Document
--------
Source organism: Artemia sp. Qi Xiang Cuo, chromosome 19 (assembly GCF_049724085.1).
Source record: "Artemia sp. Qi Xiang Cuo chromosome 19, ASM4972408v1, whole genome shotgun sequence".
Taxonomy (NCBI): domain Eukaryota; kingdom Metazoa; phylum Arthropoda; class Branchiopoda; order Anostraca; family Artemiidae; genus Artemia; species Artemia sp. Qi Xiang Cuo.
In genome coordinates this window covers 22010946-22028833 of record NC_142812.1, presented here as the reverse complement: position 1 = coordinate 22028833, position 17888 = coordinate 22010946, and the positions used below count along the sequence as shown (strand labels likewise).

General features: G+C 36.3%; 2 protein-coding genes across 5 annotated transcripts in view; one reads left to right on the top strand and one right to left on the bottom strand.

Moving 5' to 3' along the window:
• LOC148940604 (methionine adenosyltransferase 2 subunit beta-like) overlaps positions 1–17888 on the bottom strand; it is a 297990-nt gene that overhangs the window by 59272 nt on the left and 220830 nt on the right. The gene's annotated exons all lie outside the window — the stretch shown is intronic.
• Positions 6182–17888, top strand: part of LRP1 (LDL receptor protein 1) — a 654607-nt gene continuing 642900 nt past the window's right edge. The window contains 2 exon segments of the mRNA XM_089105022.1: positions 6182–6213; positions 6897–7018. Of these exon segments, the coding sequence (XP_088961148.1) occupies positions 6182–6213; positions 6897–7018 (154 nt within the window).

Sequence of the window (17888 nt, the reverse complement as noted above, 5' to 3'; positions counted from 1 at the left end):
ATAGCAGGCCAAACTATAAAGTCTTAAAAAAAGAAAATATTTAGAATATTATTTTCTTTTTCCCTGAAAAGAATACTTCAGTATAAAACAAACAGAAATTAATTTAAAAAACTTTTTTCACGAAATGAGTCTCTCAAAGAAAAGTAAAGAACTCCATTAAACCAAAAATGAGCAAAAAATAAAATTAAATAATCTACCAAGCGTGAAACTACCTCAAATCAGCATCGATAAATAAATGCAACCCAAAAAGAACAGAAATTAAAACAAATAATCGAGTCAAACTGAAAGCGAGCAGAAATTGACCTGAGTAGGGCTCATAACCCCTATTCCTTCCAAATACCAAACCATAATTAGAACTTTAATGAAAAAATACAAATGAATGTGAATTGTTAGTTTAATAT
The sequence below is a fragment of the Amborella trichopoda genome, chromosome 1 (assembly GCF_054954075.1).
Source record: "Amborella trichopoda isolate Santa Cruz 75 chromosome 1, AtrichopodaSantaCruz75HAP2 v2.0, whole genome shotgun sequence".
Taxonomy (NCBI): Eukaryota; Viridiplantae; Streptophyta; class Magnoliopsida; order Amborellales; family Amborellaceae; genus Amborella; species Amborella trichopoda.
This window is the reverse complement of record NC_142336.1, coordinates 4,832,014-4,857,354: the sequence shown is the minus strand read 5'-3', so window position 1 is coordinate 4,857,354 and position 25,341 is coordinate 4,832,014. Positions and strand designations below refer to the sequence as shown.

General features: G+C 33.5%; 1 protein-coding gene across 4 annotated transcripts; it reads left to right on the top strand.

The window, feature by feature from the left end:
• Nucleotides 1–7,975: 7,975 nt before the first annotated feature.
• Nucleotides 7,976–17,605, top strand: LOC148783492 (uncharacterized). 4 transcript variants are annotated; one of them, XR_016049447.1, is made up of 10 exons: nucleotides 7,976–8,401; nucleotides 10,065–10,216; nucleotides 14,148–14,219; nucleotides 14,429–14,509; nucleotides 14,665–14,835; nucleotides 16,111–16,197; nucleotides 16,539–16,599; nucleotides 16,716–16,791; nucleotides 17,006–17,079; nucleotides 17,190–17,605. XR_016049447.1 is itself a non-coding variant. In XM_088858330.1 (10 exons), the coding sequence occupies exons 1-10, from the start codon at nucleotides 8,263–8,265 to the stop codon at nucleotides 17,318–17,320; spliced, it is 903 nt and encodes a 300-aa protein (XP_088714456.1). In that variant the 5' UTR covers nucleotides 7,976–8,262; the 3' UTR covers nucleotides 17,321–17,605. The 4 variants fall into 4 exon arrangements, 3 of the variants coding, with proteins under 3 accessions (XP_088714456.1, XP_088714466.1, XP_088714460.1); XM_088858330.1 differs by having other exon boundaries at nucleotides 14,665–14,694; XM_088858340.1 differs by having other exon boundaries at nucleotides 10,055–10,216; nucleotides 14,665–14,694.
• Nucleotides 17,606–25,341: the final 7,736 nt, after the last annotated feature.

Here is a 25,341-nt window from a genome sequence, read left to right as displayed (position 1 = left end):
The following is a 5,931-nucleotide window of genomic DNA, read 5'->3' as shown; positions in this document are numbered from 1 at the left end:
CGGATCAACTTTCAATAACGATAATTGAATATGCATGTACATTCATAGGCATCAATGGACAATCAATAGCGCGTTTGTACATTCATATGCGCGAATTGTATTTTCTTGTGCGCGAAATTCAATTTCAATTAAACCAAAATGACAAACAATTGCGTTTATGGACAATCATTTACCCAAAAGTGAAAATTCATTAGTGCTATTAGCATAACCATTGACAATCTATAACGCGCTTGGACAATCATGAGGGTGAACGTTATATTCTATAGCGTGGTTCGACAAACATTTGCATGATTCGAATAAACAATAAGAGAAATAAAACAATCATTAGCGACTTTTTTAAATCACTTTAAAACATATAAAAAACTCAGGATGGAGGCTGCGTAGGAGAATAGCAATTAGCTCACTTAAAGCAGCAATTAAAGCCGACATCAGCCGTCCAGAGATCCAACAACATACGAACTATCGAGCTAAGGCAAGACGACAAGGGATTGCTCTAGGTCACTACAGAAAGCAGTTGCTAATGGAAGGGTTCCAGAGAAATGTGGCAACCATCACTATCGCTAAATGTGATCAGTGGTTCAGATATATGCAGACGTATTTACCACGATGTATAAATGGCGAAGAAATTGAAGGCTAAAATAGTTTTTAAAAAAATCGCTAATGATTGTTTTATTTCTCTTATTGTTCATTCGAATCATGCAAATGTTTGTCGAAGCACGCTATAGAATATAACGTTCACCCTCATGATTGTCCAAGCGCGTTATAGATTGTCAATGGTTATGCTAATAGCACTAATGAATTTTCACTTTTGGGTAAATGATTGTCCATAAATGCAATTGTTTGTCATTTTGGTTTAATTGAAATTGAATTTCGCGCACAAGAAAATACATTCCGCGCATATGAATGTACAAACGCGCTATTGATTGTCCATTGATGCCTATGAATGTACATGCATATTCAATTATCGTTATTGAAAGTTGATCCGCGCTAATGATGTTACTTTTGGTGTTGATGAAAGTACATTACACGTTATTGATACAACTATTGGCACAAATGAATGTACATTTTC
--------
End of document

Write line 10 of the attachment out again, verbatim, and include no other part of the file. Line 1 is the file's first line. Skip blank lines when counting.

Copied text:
ATAGCAGGCCAAACTATAAAGTCTTAAAAAAAGAAAATATTTAGAATATTATTTTCTTTTTCCCTGAAAAGAATACTTCAGTATAAAACAAACAGAAATTAATTTAAAAAACTTTTTTCACGAAATGAGTCTCTCAAAGAAAAGTAAAGAACTCCATTAAACCAAAAATGAGCAAAAAATAAAATTAAATAATCTACCAAGCGTGAAACTACCTCAAATCAGCATCGATAAATAAATGCAACCCAAAAAGAACAGAAATTAAAACAAATAATCGAGTCAAACTGAAAGCGAGCAGAAATTGACCTGAGTAGGGCTCATAACCCCTATTCCTTCCAAATACCAAACCATAATTAGAACTTTAATGAAAAAATACAAATGAATGTGAATTGTTAGTTTAATAT